Practical speech recognition options for non-Windows operating systems are few. Yet after years of overuse my hands needed a break from the keyboard and mouse. After a few months with SphinxKeys on Linux, some experiments with Simon Listens, and reading about the limitations of Dragon Dictate for Mac the only viable option was to return to Microsoft’s OS.
As a child in the early 1990’s I grew accustomed to Microsoft‘s DOS and consumer editions of Windows. College and a job at a very Apple-friendly company led to spending a lot more time with Linux, enterprise Windows, and OS X. As newer versions offered speech recognition and text-to-speech I toyed with these features like everything else. Sadly those brief trials left me with the impression that they were not ready for everyday use. Years later, typing and mousing around had caught up with me. In late 2013 there was no denying it was time to revisit speech recognition, and much more seriously.
By this point I was years into Linux and loving it: powerful shells, federated package management, light resource usage, lots of software choices … besides voice input. While Linux has several speech tools they all seemed impractical:
- IBM’s ViaVoice was sold and died out
- Palaver sends voice data through Google, incompatible with my job requirements
- Platypus didn’t work with my version of Dragon
- Simon Listens was cumbersome and never worked for me
- SphinxKeys only simulated keystroke input
- Vedics didn’t compile and seems out-of-date
There are more options on Linux. Though, after trying so many I had already found more success with Windows.
Around this time an old copy of Dragon NaturallySpeaking (circa 2007) turned up at a local thrift shop. Spending some time with it revealed how useful the different modes were, showed the promise of the software development kit, and piqued my curiosity into the tools others had built on it. Sadly it didn’t support 64-bit and integration into existing software was very limited. Apart from Microsoft Office it didn’t have a lot to offer out of the box. Reviews of later versions seemed to reaffirm that the software wasn’t going to work for my needs.
Microsoft began offering Windows Speech Recognition with Windows Vista. And after using it for a few months on Windows 7 I can say it does a passable job with a good, properly configured microphone. Integration with built software like Internet Explorer and Windows Live Mail is solid. Other applications like Miranda IM work reasonably well too. Too bad most fall back to the annoying, if usable, dictation pad. Patience and persist help in the hunt for the most practical solutions.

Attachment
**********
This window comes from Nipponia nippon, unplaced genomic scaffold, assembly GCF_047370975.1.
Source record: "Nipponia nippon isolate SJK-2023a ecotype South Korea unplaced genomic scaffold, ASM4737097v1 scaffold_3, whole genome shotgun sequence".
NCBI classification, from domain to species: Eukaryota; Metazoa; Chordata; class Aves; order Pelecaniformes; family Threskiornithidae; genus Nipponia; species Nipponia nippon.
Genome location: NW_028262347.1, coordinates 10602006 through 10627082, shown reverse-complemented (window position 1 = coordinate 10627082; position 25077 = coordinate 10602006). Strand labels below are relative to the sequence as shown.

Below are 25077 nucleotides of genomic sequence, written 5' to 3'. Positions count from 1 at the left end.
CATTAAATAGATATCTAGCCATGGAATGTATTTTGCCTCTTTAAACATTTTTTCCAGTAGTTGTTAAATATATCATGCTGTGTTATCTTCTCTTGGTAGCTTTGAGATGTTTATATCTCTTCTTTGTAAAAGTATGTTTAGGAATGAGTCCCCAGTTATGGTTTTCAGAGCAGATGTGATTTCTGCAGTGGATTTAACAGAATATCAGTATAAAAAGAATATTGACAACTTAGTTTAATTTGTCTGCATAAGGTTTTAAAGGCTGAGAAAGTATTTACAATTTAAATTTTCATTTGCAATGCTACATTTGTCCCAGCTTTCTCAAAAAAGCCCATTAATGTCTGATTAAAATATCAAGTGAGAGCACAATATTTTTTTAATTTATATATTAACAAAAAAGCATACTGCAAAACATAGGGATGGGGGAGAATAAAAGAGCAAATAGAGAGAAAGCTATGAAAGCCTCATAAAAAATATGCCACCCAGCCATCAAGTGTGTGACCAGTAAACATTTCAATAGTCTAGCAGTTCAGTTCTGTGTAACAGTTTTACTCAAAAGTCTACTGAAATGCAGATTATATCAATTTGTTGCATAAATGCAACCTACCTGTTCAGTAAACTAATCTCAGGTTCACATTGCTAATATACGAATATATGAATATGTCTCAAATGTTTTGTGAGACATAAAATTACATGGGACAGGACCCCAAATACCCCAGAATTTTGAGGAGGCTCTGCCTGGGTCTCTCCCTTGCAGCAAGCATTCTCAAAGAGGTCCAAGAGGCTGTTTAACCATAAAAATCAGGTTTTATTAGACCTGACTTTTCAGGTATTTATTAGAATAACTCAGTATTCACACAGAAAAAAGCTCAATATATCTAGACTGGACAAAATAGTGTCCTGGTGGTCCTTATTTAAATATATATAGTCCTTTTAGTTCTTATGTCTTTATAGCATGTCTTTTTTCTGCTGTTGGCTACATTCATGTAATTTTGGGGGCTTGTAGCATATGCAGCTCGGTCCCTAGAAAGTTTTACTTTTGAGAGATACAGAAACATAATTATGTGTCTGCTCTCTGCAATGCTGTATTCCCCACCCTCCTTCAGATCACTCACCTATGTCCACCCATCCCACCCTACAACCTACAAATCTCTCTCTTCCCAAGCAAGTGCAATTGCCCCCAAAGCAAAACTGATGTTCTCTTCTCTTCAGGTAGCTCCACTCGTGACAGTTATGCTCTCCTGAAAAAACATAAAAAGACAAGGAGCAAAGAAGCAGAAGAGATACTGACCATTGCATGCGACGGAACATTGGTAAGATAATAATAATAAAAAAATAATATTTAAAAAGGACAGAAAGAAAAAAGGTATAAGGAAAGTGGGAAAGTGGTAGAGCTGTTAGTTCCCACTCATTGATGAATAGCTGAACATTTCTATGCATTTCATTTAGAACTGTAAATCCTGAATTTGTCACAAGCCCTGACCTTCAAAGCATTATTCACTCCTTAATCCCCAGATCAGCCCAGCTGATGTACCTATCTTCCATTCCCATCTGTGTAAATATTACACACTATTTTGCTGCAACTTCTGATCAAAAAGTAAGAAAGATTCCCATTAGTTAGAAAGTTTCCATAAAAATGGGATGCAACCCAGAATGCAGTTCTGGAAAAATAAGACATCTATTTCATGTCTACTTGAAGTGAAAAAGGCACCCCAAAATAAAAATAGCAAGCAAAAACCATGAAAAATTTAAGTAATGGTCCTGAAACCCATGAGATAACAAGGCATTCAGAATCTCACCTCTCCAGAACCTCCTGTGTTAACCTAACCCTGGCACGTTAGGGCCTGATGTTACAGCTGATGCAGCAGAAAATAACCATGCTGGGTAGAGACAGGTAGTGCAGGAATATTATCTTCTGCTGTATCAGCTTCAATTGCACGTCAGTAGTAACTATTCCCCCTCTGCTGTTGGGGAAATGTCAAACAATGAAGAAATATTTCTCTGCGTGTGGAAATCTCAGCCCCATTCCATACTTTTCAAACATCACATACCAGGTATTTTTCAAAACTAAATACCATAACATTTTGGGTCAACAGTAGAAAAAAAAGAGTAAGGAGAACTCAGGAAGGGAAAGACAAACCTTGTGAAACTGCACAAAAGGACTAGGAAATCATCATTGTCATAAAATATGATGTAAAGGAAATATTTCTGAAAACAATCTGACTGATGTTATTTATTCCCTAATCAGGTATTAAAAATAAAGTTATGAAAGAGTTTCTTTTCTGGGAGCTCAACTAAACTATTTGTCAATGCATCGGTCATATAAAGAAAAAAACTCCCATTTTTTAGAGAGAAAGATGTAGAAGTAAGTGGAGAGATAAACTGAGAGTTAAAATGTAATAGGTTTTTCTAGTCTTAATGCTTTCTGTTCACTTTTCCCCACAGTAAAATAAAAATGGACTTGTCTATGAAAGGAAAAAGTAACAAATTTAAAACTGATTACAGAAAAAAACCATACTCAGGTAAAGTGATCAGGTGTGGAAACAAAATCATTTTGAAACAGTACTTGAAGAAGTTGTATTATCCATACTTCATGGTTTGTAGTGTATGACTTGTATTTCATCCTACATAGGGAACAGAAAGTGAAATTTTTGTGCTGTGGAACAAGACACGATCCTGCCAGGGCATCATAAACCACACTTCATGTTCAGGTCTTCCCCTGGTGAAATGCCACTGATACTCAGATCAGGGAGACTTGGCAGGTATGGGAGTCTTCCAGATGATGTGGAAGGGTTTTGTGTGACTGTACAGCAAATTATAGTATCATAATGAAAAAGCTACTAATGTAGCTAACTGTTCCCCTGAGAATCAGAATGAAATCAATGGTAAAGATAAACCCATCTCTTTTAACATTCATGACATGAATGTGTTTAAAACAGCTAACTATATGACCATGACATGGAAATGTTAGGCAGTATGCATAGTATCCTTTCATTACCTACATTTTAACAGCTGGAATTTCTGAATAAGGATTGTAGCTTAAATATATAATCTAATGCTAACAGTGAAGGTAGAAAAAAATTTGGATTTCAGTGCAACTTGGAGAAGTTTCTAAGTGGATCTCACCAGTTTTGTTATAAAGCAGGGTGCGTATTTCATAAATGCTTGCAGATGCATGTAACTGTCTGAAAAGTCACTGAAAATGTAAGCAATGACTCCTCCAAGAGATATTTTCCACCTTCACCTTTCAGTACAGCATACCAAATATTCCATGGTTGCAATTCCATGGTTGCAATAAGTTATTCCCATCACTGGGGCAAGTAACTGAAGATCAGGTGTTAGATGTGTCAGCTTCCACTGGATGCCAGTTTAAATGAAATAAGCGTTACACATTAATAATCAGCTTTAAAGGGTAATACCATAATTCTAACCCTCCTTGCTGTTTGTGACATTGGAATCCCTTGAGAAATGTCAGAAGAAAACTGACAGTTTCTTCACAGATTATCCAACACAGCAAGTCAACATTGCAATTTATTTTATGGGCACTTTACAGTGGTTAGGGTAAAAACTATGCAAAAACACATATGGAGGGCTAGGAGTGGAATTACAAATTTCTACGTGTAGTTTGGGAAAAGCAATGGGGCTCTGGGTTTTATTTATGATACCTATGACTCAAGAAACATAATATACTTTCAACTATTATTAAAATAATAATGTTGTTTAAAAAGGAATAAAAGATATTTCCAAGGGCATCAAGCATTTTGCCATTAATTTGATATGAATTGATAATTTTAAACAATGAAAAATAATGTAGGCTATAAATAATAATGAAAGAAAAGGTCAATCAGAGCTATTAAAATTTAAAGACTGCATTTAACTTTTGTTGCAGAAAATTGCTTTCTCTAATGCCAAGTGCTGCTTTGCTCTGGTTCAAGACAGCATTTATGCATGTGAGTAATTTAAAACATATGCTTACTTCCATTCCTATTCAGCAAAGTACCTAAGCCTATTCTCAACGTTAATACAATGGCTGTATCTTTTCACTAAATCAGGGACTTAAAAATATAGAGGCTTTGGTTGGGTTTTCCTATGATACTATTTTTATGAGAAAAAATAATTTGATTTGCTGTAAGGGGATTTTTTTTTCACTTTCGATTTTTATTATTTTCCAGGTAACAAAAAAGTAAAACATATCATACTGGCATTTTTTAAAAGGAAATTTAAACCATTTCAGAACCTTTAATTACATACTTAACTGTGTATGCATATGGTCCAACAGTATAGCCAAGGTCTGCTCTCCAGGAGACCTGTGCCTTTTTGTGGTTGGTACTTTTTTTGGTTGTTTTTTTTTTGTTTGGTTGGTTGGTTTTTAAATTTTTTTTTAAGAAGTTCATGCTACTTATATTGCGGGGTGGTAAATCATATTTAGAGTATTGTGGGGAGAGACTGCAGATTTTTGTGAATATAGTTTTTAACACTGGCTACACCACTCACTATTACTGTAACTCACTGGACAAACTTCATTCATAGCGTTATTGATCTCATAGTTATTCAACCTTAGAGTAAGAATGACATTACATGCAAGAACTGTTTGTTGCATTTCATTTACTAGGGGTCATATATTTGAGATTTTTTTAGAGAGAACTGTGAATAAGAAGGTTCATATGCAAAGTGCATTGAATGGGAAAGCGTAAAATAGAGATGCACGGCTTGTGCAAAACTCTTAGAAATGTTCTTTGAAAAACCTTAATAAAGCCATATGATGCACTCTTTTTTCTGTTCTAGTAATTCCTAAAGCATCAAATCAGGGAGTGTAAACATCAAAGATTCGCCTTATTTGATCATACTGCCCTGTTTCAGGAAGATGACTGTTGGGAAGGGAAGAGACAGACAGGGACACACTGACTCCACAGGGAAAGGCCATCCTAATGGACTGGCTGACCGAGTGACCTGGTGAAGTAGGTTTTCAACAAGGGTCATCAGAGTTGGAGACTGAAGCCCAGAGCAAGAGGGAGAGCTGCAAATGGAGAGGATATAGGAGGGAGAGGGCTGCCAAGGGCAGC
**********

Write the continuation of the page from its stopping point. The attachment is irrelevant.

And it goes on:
WSR can be resource intensive. My computer’s memory usage climbs a bit. Things also get slower as I keep many programs open. Using a lot of tabs in IE or Firefox caused the most slowdown; making scrolling a chore. Underpowered computers like netbooks, Celeron-equipped laptops, or older desktops only served to disappointed. Your mileage may vary.
While WSR works alright as is it really needs customization options to fit a wider variety of workflows. There are a few tools out there:
- DragonFly looks promising if dated
- Vocola proved quirky and non-obvious
- WSR Macros is easy to get going
The first two also offer versions that work with Nuance’s Dragon products which helps avoid lock in. At this point I’ve settled for WSR Macros with some AutoIt tweaks to get voice clicking without the mouse grid and other things.
Today my voice does about 15% of the work. It helps most with e-mail, instant messaging, blogging, clicking, and window management. After seeing Tavis Rudd‘s presentation on programming by voice I hope to achieve a similar proficiency. Until then the experiments will continue as time permits.
Have you ever tried speech recognition? What did you think? If you’d like to share please comment.